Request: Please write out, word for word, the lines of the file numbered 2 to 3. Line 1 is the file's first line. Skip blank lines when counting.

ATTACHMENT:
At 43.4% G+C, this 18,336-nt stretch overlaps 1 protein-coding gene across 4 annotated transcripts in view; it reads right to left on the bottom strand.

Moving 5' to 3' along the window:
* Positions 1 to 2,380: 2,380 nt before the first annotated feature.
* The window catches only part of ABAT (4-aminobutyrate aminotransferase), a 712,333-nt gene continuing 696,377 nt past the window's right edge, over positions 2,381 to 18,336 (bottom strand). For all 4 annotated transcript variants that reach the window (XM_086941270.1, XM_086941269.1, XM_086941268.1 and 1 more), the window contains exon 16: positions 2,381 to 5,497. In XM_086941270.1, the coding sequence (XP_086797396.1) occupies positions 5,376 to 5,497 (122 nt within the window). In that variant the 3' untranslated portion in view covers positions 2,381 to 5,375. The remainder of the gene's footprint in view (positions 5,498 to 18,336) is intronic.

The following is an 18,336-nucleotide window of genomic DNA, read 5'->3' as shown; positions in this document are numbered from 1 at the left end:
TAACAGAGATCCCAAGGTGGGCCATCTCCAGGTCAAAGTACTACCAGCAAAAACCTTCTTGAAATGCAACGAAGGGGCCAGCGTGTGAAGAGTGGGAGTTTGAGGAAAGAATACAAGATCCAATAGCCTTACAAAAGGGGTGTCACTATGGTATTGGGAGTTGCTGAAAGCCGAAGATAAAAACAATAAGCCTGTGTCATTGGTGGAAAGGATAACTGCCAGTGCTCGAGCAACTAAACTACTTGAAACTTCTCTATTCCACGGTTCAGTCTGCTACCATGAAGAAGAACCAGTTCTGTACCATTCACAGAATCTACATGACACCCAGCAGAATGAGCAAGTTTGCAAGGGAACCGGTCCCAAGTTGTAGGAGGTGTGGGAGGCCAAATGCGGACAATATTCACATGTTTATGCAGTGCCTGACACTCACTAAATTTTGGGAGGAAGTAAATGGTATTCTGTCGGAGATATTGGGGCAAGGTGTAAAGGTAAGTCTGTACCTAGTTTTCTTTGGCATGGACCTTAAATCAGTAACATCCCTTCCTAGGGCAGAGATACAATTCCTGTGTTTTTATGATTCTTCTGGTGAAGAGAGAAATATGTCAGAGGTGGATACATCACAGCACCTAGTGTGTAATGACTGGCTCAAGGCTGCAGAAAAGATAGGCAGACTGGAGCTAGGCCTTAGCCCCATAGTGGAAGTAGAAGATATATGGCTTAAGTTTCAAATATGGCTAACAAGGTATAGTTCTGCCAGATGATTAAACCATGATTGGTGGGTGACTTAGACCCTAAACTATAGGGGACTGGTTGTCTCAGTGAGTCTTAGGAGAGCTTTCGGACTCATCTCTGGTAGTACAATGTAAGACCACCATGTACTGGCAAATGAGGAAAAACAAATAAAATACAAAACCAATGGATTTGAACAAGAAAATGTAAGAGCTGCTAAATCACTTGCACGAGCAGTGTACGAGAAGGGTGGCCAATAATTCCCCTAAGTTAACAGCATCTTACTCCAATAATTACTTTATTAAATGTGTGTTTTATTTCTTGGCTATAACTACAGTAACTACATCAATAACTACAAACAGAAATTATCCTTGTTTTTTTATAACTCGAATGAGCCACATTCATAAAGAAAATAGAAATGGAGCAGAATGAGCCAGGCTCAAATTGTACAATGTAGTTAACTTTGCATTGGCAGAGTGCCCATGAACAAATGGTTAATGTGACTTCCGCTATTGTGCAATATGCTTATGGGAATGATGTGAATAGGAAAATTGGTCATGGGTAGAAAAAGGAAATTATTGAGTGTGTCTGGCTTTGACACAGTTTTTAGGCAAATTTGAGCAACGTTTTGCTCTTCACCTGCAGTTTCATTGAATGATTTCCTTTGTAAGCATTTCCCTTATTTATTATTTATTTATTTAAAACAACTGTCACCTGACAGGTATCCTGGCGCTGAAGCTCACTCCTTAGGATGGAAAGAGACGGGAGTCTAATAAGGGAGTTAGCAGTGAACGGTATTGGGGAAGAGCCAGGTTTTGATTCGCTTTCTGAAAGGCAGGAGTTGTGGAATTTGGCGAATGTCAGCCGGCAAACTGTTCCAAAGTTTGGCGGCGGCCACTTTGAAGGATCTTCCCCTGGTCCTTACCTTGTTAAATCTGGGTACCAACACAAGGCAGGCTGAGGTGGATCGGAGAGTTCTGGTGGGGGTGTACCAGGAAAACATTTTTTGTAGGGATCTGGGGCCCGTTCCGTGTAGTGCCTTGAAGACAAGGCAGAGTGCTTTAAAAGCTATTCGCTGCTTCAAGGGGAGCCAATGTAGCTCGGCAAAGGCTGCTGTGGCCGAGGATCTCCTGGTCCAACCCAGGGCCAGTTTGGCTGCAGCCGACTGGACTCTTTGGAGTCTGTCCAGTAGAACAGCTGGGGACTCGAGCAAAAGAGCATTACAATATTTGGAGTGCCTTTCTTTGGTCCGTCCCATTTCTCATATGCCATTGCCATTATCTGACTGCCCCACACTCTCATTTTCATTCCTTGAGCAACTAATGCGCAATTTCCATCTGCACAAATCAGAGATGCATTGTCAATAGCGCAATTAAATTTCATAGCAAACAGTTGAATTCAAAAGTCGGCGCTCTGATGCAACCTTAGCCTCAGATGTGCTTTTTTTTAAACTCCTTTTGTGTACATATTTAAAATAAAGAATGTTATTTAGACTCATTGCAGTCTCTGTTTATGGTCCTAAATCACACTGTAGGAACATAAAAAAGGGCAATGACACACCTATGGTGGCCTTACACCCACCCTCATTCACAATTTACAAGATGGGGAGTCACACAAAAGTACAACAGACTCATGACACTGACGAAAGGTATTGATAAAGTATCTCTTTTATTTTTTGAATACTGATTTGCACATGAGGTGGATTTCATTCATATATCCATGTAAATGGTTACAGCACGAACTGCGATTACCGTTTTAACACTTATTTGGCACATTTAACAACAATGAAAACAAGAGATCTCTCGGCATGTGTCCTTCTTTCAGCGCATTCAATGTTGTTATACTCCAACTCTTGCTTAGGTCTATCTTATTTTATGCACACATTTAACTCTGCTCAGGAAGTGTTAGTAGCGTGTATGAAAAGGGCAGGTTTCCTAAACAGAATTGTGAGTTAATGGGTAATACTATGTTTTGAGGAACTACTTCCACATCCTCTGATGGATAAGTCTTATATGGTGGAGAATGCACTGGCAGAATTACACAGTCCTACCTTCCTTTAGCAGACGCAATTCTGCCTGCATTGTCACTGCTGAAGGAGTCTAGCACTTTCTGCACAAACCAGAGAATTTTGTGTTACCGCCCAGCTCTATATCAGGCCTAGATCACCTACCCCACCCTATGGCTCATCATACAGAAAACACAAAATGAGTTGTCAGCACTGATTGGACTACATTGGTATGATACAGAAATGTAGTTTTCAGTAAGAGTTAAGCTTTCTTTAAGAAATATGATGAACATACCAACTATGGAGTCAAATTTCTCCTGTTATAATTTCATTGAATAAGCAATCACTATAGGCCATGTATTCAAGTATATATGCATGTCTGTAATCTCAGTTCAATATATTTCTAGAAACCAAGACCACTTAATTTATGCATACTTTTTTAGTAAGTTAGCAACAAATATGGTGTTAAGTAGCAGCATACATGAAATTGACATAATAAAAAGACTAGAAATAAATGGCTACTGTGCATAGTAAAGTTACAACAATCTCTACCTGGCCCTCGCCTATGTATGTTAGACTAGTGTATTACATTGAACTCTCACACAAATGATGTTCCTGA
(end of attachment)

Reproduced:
Moving 5' to 3' along the window:
* Positions 1 to 2,380: 2,380 nt before the first annotated feature.